Up the canals. When to start?


New member
6 Dec 2001
Thanks for all the responses about jump off points for the French canals. I now need to decide when we start the run up.
Having talked to some folks with experience, it would appear that my original plan of starting in the Spring is unlikely to be a goer because the melt water in the Rhone runs at such a rate that you need big horsepower (which we haven't got) to stem it or a tug hire which needs big money (which we haven't got either).

Starting "from the bottom" I understand that June/July is possibly the earliest date option.

Another option would be to start in September October and get up far enough to be above the strong current zone. If that is possible, any recommendations for overwintering up there?
Our boat draws 1.7 metres and is a bit marginal for some stretches so I do have some worries about grounding as well.
Maybe it would be simpler to go back round the outside again. However the risk to the family fabric is too much to contemplate!
All views and ideas welcomed


Well-known member
11 Jun 2001
Inland France + Oxon.
Some thoughts . . .

Depends what you mean by "Spring", how powerful your engine is, and the snow/melt situation. Although we've come down, not up, we did it in April and conditions were not that hairy. On the other hand, experienced (very) friends who brought a rather underpowered mobo up from Beaucaire to St Jean in January/February said "never again".
There's also the Mistral to consider - I forget the most likely months for Mistral conditions, and you'll want to avoid, if you can. Early in the 'season' you may not be able to avoid an instance and have to hole up somewhere until it goes away.
So all that said, I would think that having to leave travelling up until June/July is possibly a little on the over-cautious side.
I forget where you're entering . . . and how far 'up' you want to go - e.g all the way? in which case you'll want to be sure about water levels in the Marne/a la Saone etc. Again, we came through to St Jean from Honfleur/Paris in late Sept/Oct and didn't have a problem. [mind you we don't draw a great deal, keel up]. There are plenty of places to overwinter 'up there', including St Jean.

Sea Devil

Well-known member
19 Aug 2004
Boulogne sur mer & Marbella Spain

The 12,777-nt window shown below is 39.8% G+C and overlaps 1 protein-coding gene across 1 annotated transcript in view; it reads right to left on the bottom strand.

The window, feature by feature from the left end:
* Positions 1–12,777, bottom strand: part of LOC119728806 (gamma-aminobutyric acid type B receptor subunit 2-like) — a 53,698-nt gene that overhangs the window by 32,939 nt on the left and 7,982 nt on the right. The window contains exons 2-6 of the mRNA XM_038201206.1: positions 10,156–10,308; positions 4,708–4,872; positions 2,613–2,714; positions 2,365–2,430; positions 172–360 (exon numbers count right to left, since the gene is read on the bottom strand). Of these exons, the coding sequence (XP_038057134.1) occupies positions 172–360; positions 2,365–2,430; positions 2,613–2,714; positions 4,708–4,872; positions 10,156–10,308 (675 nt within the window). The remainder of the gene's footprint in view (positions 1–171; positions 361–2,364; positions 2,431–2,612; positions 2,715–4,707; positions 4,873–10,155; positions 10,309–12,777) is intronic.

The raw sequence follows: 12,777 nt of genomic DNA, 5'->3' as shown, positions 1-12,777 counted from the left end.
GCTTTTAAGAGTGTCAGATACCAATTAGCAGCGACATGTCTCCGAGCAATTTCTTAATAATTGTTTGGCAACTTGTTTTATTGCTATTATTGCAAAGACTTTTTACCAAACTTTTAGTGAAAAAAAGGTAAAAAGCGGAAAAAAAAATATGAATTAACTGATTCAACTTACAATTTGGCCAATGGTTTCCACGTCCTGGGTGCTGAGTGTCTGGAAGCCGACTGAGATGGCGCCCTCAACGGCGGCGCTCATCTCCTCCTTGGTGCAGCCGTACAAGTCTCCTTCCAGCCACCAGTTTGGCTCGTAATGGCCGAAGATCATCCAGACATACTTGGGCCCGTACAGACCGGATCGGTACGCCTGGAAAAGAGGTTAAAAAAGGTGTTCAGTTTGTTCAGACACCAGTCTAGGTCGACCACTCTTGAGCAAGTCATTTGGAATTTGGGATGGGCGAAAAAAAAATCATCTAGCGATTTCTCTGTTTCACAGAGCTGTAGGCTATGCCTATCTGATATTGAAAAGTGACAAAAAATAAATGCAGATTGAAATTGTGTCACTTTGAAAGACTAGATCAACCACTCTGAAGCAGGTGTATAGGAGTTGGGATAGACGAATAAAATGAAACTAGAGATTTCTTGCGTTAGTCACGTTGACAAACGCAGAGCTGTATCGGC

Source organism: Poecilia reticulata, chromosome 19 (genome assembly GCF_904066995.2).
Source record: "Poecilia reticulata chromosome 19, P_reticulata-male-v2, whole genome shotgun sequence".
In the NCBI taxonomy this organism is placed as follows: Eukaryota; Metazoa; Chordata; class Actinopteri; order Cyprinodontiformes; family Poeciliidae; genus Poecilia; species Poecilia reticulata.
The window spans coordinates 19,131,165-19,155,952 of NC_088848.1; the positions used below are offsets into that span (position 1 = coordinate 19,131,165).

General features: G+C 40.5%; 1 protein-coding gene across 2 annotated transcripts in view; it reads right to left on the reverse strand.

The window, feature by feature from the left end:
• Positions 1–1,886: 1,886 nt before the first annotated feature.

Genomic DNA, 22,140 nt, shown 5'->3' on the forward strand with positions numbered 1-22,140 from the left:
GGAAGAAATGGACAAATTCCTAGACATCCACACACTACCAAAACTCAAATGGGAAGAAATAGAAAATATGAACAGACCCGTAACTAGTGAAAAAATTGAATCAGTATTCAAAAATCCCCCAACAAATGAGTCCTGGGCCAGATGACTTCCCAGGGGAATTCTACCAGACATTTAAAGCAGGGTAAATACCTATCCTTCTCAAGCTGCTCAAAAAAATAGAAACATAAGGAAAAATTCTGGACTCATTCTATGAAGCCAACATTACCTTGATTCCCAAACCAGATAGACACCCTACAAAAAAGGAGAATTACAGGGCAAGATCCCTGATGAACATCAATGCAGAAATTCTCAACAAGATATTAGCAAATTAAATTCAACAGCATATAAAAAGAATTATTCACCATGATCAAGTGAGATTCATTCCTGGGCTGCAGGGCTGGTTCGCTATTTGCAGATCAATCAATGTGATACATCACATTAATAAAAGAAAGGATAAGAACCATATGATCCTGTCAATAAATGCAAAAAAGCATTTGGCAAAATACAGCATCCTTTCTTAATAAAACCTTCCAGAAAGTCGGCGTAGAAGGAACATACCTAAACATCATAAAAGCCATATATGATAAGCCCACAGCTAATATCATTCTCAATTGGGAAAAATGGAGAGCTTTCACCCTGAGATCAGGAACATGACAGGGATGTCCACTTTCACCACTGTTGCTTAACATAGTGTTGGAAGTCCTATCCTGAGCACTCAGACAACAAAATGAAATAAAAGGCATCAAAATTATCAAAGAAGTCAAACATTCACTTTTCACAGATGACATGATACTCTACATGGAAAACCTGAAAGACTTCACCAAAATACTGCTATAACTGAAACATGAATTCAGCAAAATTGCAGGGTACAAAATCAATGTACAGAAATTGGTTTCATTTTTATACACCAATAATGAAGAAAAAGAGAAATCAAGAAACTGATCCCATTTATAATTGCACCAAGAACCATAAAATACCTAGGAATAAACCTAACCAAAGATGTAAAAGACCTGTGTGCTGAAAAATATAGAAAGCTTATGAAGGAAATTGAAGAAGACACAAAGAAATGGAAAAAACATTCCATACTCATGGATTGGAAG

the Rhone really has been tamed.. There are six or seven barrages across it with their ship sized locks beside them.. Even in winter or spring you are unlikely to get more than 4 knots on the nose,, In the canalised sections it will be virtually nothing. Mainly I think you will get in spring around 3 knots... for the rest of the canal system (excepting the canal du midi) they will maintain the 'charted' depth.

The canals (except perhaps the branch to St Valery) are commercial waterways and the barges run laden to the depth of the canals - frequently pushing mud because of a little over loading. There would be an uproar if the canal water levels were allowed to drop stopping the commercial traffic... OK if there were a really serious national drought on an unprecedented scale there could be a problem but excepting that provided your draft is with in the 'charted' depth you should be OK.

I have been down the outside a dozen or so times and UP the outside 3 times. It is a long way, always to windward and at the end there is the 'weather window' wait in northern Spain to get a suitable window for the 4-5 days to Falmouth or similar... Going south I prefer outside - down wind and easy...

If the boat can go north by the canals which can be done in two weeks Med - English Channel I would always go for that rather than 3 weeks slog plus back round he outside - almost all to windward.


New member
20 Feb 2006
Visit site
The best bet is to look on the VNF website and get the Rhone Information hotline telephone number. This broadcasts the Rhone flow rates in English (press Option 2) and select the lock by lock option. This way you can chart the flow rates of the Rhone and watch out for large lumps of water coming down the river!